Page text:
Does 2+2=5? Is a man a man and a woman a woman? No matter the effect of hormones and surgeries, every cell in the body points to the biological reality of sex, along with a myriad of other physical and emotional traits. Shutting down study and debate does not get to the heart of the matter, the truth of reality and the way to help those who suffer. The ideology does not truly focus on tolerance of others or creating reasonable accommodations, as it seeks to impose itself and coerce us. The reinterpretation of Title IX manifests an “Orwellian fiat” by which sex discrimination, meant to protect women, now becomes a means to discriminate against them: “The Women’s Liberation Front highlights the strange transformation of Title IX into a means to deny privacy, safety, education opportunity, and equality to women” (190). Anderson’s book provides an essential overview of the goals of the transgender movement and how to respond to it from a philosophical and scientific perspective. We should not allow the book to be cancelled! 

The goal of this new ideology is not simply to accept and tolerate a particular position, but, as Orwell recognized, to change us. It constitutes an attempt to redefine what it means to be a human being and to change the way we think about reality. Anything standing in the way will be cancelled or even burned. The quick success of this movement, and other ideologies as well, should make us pause. Do we want our children to think freely and wisely or simply to conform to what is imposed on them without question?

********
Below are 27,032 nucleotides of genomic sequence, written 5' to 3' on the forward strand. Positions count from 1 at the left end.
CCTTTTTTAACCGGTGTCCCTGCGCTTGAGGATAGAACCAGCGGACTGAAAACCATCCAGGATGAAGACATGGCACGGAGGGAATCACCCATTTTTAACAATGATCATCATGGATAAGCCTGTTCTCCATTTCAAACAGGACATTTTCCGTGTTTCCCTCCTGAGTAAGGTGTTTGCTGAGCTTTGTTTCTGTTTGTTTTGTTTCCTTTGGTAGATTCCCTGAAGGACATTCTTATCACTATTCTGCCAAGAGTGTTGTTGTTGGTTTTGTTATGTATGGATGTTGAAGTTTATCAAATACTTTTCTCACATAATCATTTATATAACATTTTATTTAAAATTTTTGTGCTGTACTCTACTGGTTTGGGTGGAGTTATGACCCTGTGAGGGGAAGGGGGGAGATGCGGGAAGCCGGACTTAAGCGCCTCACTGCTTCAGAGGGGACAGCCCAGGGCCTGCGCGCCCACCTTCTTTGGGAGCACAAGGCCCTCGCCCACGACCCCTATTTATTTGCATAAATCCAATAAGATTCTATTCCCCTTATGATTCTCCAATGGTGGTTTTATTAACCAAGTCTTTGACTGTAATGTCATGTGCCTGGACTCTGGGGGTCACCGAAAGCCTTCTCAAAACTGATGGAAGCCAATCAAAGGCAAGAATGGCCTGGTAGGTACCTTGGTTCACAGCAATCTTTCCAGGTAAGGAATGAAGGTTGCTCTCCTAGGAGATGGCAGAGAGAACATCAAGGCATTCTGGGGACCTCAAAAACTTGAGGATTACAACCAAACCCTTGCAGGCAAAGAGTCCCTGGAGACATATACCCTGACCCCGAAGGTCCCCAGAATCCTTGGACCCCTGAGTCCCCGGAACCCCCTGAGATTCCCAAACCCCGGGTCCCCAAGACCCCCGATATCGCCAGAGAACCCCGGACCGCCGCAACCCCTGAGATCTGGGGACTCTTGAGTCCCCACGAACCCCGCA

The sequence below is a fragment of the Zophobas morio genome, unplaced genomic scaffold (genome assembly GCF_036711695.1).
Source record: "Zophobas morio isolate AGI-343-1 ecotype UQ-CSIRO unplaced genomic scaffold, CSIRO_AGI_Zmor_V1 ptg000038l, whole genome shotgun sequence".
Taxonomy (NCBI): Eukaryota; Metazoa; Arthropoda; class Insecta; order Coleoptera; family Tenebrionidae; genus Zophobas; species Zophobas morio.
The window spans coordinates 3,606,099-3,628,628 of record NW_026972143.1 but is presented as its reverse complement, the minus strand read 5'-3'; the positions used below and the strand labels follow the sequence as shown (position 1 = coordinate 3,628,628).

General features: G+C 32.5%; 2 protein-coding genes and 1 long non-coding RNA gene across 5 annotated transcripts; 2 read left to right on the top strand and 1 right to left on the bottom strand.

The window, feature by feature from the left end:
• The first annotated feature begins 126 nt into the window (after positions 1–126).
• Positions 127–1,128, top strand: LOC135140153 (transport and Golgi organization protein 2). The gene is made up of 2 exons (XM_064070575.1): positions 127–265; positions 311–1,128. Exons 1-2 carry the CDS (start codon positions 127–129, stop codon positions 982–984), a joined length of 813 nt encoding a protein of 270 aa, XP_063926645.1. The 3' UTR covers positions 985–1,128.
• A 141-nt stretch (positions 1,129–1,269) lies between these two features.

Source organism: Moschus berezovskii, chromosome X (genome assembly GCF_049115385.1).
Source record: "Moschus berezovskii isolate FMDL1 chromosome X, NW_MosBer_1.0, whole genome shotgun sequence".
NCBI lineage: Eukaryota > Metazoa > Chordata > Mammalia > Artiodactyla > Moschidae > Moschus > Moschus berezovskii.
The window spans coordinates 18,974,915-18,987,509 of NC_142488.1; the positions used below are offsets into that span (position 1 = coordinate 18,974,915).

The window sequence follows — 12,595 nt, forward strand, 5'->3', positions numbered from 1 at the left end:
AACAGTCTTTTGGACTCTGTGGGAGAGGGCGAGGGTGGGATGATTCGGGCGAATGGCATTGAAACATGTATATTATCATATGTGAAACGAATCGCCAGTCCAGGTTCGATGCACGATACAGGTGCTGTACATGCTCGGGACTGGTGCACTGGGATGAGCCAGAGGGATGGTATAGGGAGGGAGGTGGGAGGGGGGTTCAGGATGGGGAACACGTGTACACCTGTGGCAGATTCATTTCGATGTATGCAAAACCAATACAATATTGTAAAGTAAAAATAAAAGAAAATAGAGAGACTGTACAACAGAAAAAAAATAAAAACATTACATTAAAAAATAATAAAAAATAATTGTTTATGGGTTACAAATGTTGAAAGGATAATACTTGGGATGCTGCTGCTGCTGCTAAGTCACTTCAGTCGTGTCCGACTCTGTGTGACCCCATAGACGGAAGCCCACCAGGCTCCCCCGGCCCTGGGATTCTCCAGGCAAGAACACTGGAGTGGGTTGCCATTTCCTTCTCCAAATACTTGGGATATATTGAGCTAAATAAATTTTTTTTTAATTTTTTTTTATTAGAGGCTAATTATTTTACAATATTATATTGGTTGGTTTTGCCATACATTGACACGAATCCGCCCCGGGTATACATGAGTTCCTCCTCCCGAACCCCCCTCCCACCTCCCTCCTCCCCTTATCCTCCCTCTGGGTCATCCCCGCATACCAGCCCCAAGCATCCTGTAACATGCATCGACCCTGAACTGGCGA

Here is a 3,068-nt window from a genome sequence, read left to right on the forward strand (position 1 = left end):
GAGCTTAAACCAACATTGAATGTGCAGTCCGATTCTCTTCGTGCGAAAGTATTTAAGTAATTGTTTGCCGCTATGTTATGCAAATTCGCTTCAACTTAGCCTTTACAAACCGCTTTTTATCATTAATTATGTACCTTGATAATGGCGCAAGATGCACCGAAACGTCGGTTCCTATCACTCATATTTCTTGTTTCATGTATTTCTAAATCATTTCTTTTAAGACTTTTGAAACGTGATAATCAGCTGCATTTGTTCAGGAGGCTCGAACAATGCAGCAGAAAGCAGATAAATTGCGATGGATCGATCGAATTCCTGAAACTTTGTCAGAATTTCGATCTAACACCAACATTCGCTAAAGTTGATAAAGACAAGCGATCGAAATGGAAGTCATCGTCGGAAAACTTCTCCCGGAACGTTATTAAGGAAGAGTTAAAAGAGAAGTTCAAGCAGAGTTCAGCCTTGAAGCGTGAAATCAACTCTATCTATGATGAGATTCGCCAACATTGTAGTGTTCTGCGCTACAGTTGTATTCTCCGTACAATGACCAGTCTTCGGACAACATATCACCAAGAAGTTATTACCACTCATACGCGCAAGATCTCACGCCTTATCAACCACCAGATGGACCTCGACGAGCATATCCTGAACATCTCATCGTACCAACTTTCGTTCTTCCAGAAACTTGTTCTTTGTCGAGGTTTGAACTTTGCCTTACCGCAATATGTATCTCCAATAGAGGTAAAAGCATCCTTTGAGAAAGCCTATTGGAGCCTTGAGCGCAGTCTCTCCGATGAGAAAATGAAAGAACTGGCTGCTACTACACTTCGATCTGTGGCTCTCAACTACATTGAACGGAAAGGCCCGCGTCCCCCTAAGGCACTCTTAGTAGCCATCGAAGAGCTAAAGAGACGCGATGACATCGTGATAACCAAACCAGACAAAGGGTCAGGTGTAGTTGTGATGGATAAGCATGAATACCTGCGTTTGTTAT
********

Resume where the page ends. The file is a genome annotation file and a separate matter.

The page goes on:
As Catholics, we are called to think in conformity with faith and reason, upholding the truth, even when inconvenient. We are called to continue to form our own minds and accept the reality of how God made us and how he calls us into relationship with him, as the true source of overcoming suffering and difficulty. If you are uninformed and unable to judge rightly and logically, you are more likely to become prey to the new ideology, especially as enforced by government control and big business. We need Catholic freedom fighters, those willing, with charity, to stop the burning of the great ideas and the cancelling of our own faith.  

Photo by Fred Kearney on Unsplash